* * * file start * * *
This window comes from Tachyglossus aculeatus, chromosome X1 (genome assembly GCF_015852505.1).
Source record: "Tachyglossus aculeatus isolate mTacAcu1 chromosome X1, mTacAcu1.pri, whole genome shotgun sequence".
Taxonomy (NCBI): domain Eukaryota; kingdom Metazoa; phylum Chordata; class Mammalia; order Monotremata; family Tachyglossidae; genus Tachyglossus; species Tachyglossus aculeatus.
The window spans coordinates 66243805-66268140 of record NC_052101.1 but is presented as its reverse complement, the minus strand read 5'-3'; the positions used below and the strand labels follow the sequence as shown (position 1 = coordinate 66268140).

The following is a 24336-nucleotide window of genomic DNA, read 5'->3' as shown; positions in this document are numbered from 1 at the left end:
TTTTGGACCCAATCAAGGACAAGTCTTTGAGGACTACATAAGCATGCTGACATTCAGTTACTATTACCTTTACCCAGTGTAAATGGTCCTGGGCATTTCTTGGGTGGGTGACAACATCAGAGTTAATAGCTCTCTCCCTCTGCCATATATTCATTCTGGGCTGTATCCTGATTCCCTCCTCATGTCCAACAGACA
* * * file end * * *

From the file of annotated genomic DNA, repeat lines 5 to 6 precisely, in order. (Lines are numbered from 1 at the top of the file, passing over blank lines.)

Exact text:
The following is a 24336-nucleotide window of genomic DNA, read 5'->3' as shown; positions in this document are numbered from 1 at the left end:
TTTTGGACCCAATCAAGGACAAGTCTTTGAGGACTACATAAGCATGCTGACATTCAGTTACTATTACCTTTACCCAGTGTAAATGGTCCTGGGCATTTCTTGGGTGGGTGACAACATCAGAGTTAATAGCTCTCTCCCTCTGCCATATATTCATTCTGGGCTGTATCCTGATTCCCTCCTCATGTCCAACAGACA